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Business Legal Structure
Partnership, Company or Sole Trader?

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  5. Choosing a Business Legal Structure

One of the steps in starting a new business is working out which business legal structure is the best option for you. There are three main business structures in Australia, and each one has its own advantages and disadvantages.  

creating an online home business

Often people who start their own small businesses start out as sole traders or as a partnership if they are building the business with an partner or with their spouse.  

Particularly when you are talking about online businesses.  

Because, let's face it setting yourself up as a sole trader is easier than setting up a partnership or a company, there are fewer tax reporting or other legal requirements, and you can always decide to change your structure in the future, when and if your business needs change.

Although I have provided an overview of all three business structures below, it is important that you discuss your thoughts on your business legal structure with your accounting, tax, and legal advisers and consider all your options before you make your final decision!

Sole Trader Business Legal Structure

The sole trader business legal structure is one of the choices you will consider when you are determining which legal structure will be the most suitable for your business.

A sole trader is an individual who operates their business in their own name. They can make their own decisions and run the business in whatever way they see fit, but they also bear full liability if anything goes wrong. This is because the business of a sole trader has no identity in its own right.

Any debt incurred or any liabilities created by doing business, belongs to the business owner and not to the business. The owner is also personally responsible for the actions of any employees.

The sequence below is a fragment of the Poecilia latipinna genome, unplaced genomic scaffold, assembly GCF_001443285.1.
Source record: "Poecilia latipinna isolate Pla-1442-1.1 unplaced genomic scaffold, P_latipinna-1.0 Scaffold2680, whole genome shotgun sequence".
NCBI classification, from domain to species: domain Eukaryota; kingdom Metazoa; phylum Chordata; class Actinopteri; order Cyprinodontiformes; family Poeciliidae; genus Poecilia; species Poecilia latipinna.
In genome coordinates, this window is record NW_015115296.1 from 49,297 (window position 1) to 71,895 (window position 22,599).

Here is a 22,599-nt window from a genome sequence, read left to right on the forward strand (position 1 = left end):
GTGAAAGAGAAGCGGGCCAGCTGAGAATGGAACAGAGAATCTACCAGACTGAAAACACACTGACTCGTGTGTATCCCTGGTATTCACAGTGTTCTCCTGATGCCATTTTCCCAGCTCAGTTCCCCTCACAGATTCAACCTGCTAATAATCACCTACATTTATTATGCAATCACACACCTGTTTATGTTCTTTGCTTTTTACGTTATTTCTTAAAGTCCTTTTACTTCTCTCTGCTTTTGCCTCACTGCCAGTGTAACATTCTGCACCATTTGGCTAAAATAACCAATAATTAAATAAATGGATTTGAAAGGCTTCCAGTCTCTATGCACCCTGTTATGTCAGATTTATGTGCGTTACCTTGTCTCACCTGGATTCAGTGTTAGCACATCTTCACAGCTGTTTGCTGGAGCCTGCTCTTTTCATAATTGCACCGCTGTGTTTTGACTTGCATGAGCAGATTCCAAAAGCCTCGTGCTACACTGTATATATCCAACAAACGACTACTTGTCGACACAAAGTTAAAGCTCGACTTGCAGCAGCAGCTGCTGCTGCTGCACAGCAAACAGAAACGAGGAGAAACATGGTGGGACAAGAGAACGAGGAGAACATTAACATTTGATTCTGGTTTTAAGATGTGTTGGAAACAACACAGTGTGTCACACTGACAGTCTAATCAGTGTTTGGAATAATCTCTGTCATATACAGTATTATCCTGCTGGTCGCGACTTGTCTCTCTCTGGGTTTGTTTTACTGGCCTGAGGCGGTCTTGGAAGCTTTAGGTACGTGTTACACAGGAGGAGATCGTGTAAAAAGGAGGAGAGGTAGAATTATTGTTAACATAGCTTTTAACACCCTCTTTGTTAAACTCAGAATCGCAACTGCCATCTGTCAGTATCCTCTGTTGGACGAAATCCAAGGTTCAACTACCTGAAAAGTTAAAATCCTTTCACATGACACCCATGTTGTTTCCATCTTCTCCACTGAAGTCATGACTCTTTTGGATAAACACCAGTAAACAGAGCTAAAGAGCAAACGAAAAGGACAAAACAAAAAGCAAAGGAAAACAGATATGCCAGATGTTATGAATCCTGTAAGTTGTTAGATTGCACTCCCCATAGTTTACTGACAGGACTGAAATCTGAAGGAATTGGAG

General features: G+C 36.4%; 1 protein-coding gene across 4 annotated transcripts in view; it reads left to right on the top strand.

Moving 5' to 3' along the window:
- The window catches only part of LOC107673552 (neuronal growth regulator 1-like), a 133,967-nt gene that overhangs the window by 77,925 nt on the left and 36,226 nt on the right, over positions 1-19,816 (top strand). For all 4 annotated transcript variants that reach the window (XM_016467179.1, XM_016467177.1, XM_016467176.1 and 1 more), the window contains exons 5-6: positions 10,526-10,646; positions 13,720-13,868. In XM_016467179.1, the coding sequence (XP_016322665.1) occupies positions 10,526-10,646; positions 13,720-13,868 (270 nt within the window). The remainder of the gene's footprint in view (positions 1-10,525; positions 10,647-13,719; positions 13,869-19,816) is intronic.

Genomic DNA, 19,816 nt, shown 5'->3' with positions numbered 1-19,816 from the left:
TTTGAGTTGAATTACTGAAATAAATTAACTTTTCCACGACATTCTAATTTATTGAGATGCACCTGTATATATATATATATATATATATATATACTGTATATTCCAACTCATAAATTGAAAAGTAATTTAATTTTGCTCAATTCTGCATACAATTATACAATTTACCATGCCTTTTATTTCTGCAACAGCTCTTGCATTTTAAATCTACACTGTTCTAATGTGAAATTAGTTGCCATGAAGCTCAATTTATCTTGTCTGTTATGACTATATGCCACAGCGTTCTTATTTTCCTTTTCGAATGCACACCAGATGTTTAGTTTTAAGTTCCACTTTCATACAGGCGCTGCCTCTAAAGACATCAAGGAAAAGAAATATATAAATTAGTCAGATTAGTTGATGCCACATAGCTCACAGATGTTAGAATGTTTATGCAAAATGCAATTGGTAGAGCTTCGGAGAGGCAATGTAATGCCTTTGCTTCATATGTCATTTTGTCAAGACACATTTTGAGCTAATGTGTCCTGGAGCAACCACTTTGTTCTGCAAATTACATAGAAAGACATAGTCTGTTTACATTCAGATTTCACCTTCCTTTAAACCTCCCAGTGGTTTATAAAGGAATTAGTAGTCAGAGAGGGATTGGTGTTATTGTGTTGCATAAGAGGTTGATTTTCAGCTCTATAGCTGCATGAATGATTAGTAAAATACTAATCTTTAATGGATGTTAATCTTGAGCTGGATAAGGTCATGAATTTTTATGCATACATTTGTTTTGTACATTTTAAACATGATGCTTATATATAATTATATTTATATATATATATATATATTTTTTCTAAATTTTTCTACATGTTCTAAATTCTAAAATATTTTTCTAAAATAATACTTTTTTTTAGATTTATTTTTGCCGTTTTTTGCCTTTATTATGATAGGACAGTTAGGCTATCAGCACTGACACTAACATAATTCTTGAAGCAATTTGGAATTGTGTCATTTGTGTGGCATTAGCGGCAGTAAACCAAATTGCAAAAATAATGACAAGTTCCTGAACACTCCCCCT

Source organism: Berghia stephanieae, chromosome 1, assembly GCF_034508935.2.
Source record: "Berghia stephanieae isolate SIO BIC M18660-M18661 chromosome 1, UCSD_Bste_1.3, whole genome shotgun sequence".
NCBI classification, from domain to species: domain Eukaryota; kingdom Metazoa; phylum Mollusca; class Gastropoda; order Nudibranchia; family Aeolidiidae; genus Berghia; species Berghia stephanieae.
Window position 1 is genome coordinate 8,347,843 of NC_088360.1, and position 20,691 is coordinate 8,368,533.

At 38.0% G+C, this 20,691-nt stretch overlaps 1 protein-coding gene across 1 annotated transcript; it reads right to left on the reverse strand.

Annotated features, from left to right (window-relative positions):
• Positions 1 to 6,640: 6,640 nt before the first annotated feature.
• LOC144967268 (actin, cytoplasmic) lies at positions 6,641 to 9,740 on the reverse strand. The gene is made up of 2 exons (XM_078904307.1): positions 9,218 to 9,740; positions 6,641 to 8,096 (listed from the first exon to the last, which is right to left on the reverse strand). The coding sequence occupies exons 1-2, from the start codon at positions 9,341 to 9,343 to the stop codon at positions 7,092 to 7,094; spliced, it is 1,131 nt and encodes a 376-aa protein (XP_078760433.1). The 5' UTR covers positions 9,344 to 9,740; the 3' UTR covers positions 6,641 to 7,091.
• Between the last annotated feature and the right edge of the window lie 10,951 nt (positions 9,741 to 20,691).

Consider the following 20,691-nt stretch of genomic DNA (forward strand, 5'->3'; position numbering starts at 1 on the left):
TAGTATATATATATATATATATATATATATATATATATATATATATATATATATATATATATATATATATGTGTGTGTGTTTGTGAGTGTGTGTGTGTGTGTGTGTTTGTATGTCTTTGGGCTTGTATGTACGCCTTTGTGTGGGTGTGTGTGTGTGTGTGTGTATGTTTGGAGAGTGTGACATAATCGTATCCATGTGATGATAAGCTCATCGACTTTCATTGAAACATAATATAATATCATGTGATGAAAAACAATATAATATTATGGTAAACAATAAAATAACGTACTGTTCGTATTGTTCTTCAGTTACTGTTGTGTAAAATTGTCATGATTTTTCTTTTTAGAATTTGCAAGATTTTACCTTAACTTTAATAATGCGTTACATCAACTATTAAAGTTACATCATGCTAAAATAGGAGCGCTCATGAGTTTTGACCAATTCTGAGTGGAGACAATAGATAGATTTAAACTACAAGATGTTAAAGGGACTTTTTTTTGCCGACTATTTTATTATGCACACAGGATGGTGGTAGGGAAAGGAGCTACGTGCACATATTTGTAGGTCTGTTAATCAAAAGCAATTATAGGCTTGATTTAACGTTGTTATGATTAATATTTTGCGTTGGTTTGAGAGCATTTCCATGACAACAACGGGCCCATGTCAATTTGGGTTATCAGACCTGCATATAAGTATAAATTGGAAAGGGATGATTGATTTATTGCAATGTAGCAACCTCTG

Advantages of Being a Sole Trader

The advantages of being a sole trader include, complete control of the day-to-day running of the business. As the obligations and property of the business are in the name of the owner, there are fewer legal requirements, making it easier to set up the business, and there are lower compliance costs (than for a company).

You also get to keep all of your profits as a sole trader, you still get to pay tax of course, but you do not have to share the cash with anyone else.

Are There Any Disadvantages?

Yes, definitely!

As a sole trader you have unlimited liability for all of the businesses debts, and the only way to raise capital is to borrow.  As the owner is the business, it can be difficult to sell if the owner wants or needs to move on as often the owner is the business. The profit of a sole trader is also treated as the personal income of the owner and taxed at the individual tax rate.


A Partnership business legal structure involves a legal arrangement between two or more people who intend to carry on a business together. The partners, in whatever proportions agreed to in the partnership agreement, own the business.

Basically the assets of the business are owned in 'common'.  Each of the partners has an interest in the profits of the business and the partners acting together manage the business.  Partnerships can only have a limited number of partners; the number varies depending on the type of business the partners are operating.

In a partnership each partner is responsible for all of the liabilities of the business, and as with a sole trader the partners are not limited to their investment in the business. The term for this is joint and several liability.  If the business gets into trouble, a creditor can go after any one of the partners to recover the full amount of the debt, even if that particular partner is not responsible for what ever the trouble is.